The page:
WITH CABLE LINK, SEGA WELCOMES KIDS TO NEW FRATERNITY

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We want Sega Channel to be the MTV of videogames: fun, alive, stimulating and entertaining," says Stan Thomas, president-CEO of the industry's first interactive service that provides Sega Genesis videogames on demand, 24 hours a day.

Sega Channel, a premium pay-TV service that made its debut in Pittsburgh in December, rolls into 15 additional markets this month. A joint venture of Sega of America, Tele-Communications Inc. and Time Warner, the channel gives the videogame marketer a leg up on rivals such as Nintendo.

Although Sega appeals to adults and children, the rollout was backed by TV ads directed at children under 17. Griffin Bacal, New York, created spots themed "Stop just watching TV" that appeared in a two-week teaser blitz on MTV and Nickelodeon.

Prints ads, which also target kids 17 and under, break in February issues of videogame publications such as GamePro and Electronic Gaming Monthly. Ads include an 800-number hot line for consumer information.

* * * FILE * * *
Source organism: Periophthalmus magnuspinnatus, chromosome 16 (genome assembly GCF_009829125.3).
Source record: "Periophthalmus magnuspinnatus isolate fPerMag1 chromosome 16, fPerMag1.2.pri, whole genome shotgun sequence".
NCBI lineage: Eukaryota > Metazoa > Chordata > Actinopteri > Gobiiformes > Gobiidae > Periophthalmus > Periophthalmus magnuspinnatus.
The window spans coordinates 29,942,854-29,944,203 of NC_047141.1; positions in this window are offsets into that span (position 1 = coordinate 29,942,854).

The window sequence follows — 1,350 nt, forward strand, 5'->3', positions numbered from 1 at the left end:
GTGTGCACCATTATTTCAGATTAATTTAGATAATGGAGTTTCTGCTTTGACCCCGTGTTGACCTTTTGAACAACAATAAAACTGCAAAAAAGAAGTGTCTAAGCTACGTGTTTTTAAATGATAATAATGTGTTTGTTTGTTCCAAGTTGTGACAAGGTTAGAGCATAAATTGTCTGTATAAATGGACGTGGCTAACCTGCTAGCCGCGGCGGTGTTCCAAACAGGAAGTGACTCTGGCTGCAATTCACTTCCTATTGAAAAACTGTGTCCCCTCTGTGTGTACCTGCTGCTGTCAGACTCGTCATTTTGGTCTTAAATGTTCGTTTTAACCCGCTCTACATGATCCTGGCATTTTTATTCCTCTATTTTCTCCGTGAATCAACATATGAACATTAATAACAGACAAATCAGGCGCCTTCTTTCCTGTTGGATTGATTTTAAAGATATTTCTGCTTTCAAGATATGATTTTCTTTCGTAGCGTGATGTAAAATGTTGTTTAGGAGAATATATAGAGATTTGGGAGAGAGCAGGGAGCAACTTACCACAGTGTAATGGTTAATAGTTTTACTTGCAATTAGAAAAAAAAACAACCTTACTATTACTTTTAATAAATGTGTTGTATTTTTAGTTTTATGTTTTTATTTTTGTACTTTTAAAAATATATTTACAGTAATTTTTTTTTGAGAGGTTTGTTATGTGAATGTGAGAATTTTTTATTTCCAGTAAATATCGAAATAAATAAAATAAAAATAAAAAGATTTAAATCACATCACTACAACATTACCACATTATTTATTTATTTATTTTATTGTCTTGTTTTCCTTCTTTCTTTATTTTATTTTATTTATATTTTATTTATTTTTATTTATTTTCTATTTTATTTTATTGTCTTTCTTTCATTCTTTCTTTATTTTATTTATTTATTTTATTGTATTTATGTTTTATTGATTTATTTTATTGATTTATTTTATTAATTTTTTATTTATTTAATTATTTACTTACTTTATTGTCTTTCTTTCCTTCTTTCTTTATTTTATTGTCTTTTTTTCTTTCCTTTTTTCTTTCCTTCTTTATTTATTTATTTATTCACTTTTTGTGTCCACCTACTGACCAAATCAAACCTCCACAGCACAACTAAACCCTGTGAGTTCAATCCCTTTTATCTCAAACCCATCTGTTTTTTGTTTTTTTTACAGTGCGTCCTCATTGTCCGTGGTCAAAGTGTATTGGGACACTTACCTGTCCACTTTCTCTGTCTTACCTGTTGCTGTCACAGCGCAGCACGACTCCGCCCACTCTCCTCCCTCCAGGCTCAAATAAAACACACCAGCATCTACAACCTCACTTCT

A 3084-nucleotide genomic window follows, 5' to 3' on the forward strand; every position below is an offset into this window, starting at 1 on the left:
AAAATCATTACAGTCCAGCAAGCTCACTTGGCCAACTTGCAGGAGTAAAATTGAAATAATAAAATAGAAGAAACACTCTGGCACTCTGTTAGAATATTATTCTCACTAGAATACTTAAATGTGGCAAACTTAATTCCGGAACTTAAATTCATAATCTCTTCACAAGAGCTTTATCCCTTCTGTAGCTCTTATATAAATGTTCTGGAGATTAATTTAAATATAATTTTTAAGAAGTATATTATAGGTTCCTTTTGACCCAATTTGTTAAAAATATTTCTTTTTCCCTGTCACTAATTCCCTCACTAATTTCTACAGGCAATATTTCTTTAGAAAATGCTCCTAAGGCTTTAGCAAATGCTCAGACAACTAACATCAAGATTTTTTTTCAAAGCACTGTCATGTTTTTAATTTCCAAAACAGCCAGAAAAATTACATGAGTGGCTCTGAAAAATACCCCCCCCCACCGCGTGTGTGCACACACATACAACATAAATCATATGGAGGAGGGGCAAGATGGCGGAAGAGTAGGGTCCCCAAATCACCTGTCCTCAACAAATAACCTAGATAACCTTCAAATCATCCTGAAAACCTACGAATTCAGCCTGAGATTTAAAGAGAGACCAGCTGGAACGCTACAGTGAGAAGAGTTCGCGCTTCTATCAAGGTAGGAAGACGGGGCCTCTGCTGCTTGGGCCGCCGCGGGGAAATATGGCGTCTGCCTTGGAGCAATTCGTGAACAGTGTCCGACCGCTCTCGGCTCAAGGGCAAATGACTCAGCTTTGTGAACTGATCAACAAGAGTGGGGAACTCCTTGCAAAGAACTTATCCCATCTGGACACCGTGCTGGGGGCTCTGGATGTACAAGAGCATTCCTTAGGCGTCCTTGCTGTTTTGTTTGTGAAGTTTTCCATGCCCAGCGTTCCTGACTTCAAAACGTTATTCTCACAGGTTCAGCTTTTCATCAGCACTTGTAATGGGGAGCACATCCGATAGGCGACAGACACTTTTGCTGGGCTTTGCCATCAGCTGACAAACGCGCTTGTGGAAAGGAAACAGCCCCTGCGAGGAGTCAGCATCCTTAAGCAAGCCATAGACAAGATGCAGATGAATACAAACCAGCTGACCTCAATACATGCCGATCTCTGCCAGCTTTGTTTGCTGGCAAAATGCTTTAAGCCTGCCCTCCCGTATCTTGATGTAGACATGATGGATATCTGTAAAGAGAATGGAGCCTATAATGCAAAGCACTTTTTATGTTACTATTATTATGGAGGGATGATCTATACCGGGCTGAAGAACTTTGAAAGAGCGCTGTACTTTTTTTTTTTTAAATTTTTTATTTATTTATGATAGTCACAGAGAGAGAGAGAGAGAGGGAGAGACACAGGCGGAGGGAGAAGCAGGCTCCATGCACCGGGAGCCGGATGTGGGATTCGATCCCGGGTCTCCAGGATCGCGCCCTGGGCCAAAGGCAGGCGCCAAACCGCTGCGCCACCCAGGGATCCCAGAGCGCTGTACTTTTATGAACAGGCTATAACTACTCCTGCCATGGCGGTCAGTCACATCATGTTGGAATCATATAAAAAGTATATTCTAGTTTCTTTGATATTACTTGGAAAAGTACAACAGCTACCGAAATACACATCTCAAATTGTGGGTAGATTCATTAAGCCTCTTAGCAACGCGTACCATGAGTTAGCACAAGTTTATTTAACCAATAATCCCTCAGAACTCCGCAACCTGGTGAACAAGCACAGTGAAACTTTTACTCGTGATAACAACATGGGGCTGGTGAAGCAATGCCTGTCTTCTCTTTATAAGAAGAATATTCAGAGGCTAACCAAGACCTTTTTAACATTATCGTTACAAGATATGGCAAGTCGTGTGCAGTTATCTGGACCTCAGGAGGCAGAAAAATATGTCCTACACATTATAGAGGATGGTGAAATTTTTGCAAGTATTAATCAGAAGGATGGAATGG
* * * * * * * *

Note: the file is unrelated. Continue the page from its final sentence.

So far, Sega's plans don't include advertiser backing.

Viewers who subscribe to Sega Channel must have some model Sega Genesis machine, appropriate cable connectors and an adapter cartridge that permits users to download games.

Games will vary month to month and include popular Sega Genesis titles currently available on retailer's shelves, such as Mortal Kombat and Sonic the Hedgehog, as well as promotion efforts with outside game publishers such as Shiny Entertainment.

"The idea is to give the channel a club atmosphere," explains Jennifer Moffie, Sega Channel's manager of corporate communications. "We want kids to have something special they can't get anywhere else."

Monthly fees for the pay-per-view service, which vary by market, run from $12 to $20. Subscribers receive up to 50 games; sneak, interactive previews of soon-to-be-released titles; game tips, news, contests; and promotions and special titles created solely for Sega Channel.

But is Sega Channel a parent's worst nightmare? Not according to the channel's consumer marketing consultant, Beth Lenahan

"Most parents see this as an appealing alternative to renting games," Ms. Lenahan says, and it's a cost-efficient alternative when considering a Sega Genesis cartridge sells from $50-$60 and up to $3.95 to rent. If parents rent three videogames on a Friday night and end up with late charges, she points out, they've already reached the suggested monthly premium in one weekend.

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